Category Archives: Phenomena
The term “bomb cyclone” refers to the formation and rapid development of a mid-latitude cyclone. A mid-latitude cyclone is a large-scale, low-pressure system, characteristic of the middle latitudes, that has counter-clockwise flow around its center (in the Northern Hemisphere).
A primary measure of development in these storms is a drop in the atmospheric pressure at the center of the storm. Air near the ground is forced to move inward to the center of the circulation — this is known as convergence. Continue reading
Sixty-six million years ago, the age of the dinosaurs ended abruptly, coinciding with the extinction of about 75 percent of the total number of living species.
Evidence and climate modeling indicate that global wildfires resulted from a collision with a massive asteroid that could have lofted large amounts of soot into the atmosphere. The smoke would have plunged Earth into darkness for nearly two years, which would have shut down photosynthesis, drastically cooled the planet, and contributed to the mass extinctions as evidenced in the fossil record. Continue reading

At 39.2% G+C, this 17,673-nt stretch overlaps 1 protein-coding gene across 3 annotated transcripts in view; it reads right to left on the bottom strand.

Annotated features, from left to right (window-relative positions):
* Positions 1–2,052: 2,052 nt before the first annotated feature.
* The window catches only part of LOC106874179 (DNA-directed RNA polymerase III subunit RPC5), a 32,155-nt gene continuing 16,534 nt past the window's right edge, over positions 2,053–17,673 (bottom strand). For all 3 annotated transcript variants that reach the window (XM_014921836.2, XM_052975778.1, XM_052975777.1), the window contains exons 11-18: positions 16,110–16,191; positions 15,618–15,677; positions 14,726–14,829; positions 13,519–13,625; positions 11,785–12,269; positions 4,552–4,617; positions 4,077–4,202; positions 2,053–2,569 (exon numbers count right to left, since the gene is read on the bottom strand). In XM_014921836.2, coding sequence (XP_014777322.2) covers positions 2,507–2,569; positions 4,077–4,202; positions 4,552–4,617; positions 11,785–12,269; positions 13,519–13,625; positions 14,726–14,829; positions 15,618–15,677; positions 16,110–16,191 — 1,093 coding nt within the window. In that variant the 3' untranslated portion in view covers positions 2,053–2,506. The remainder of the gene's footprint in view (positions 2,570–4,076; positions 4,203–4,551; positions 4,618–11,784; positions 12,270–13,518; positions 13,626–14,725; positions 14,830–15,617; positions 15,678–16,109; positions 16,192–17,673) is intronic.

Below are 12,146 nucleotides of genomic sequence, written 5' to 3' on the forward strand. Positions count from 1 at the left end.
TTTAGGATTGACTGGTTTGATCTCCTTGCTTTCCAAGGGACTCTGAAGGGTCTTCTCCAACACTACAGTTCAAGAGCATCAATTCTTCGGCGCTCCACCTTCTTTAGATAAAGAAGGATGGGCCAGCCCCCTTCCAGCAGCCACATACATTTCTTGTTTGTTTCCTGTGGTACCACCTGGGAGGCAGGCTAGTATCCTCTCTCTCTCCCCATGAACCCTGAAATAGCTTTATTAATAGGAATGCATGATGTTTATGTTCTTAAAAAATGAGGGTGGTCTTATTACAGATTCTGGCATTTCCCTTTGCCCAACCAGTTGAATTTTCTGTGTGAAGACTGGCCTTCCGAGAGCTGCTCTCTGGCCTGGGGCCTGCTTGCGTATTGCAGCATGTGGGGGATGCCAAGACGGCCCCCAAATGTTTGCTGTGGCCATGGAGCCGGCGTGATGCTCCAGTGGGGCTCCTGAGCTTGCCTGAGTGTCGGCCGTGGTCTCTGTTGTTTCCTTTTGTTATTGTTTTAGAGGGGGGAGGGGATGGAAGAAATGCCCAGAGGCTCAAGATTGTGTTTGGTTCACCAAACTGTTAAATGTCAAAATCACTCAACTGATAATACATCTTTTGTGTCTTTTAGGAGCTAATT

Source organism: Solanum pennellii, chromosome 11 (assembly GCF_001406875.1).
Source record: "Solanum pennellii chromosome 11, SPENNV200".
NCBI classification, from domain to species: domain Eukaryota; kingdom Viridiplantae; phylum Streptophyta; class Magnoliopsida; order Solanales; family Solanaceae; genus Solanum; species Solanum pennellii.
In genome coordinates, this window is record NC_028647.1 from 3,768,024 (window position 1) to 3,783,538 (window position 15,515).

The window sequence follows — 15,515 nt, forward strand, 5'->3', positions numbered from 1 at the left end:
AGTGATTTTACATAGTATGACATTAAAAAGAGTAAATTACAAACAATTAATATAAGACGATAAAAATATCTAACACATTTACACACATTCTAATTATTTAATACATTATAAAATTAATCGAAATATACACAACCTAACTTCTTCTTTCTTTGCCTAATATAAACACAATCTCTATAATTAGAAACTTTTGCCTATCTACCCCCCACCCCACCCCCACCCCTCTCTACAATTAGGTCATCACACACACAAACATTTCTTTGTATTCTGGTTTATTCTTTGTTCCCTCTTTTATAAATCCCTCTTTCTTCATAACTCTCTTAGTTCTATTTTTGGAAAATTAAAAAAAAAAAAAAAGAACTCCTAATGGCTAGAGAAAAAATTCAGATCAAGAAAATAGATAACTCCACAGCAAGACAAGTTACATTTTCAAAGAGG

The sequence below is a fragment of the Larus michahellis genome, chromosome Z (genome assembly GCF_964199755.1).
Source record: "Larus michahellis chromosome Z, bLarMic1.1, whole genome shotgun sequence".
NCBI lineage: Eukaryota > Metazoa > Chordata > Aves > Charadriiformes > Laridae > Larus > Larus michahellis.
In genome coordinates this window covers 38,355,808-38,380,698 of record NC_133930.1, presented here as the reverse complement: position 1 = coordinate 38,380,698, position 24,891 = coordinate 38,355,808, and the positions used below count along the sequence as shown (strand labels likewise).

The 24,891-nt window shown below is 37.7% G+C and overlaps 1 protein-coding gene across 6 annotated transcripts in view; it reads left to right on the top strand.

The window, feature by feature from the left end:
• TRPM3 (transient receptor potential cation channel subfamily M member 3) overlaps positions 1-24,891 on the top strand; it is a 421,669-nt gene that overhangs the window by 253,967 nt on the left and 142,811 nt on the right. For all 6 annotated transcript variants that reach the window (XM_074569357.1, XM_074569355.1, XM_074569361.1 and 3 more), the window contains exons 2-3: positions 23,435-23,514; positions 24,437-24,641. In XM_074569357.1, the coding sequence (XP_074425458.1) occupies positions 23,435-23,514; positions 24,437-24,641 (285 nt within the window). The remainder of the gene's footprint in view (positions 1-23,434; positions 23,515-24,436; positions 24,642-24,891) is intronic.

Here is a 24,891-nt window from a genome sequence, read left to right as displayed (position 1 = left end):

Encouraging news arrived this week regarding the size of the Southern Hemisphere ozone hole. NASA reported that this year’s ozone hole (which peaked on Sept. 11 at 7.6 million square kilometers) was the smallest since 1988, just years after the problem was first identified.
Though a number of factors contribute to the annual size of the ozone hole, it is beyond doubt that the leading factor is the reduction of chlorofluorocarbons (CFCs), industrial chemicals long used for refrigeration among other things. Continue reading
Lightning is a huge electrical discharge.
Static charges form in a storm composed of ice crystals and liquid water drops. Turbulent winds inside the storm cause particles to rub against one another, causing electrons to be stripped off, making the particles either negatively or positively charged. Continue reading